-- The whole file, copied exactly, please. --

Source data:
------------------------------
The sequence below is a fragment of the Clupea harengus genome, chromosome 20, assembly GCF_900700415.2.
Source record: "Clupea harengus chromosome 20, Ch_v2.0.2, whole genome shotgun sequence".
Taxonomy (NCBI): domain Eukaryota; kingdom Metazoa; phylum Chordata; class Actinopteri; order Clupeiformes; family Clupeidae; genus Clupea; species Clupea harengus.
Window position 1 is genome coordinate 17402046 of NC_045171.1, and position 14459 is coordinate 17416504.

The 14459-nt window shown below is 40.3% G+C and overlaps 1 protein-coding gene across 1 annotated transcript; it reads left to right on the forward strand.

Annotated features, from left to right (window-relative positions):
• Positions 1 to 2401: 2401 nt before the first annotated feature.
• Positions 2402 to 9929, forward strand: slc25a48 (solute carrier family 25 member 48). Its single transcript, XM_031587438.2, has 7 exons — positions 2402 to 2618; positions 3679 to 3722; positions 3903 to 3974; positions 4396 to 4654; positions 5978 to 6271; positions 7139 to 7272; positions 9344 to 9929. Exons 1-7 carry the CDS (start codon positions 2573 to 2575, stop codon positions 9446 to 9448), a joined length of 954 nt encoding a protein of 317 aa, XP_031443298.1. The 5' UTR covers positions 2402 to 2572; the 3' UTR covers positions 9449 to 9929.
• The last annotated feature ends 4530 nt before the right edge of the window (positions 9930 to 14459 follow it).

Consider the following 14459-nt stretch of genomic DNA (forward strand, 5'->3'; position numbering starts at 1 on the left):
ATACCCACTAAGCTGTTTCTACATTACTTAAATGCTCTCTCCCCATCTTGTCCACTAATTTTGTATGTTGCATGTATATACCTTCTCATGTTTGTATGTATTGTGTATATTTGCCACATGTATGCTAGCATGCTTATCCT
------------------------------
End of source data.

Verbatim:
The sequence below is a fragment of the Clupea harengus genome, chromosome 20, assembly GCF_900700415.2.
Source record: "Clupea harengus chromosome 20, Ch_v2.0.2, whole genome shotgun sequence".
Taxonomy (NCBI): domain Eukaryota; kingdom Metazoa; phylum Chordata; class Actinopteri; order Clupeiformes; family Clupeidae; genus Clupea; species Clupea harengus.
Window position 1 is genome coordinate 17402046 of NC_045171.1, and position 14459 is coordinate 17416504.

The 14459-nt window shown below is 40.3% G+C and overlaps 1 protein-coding gene across 1 annotated transcript; it reads left to right on the forward strand.

Annotated features, from left to right (window-relative positions):
• Positions 1 to 2401: 2401 nt before the first annotated feature.
• Positions 2402 to 9929, forward strand: slc25a48 (solute carrier family 25 member 48). Its single transcript, XM_031587438.2, has 7 exons — positions 2402 to 2618; positions 3679 to 3722; positions 3903 to 3974; positions 4396 to 4654; positions 5978 to 6271; positions 7139 to 7272; positions 9344 to 9929. Exons 1-7 carry the CDS (start codon positions 2573 to 2575, stop codon positions 9446 to 9448), a joined length of 954 nt encoding a protein of 317 aa, XP_031443298.1. The 5' UTR covers positions 2402 to 2572; the 3' UTR covers positions 9449 to 9929.
• The last annotated feature ends 4530 nt before the right edge of the window (positions 9930 to 14459 follow it).

Consider the following 14459-nt stretch of genomic DNA (forward strand, 5'->3'; position numbering starts at 1 on the left):
ATACCCACTAAGCTGTTTCTACATTACTTAAATGCTCTCTCCCCATCTTGTCCACTAATTTTGTATGTTGCATGTATATACCTTCTCATGTTTGTATGTATTGTGTATATTTGCCACATGTATGCTAGCATGCTTATCCT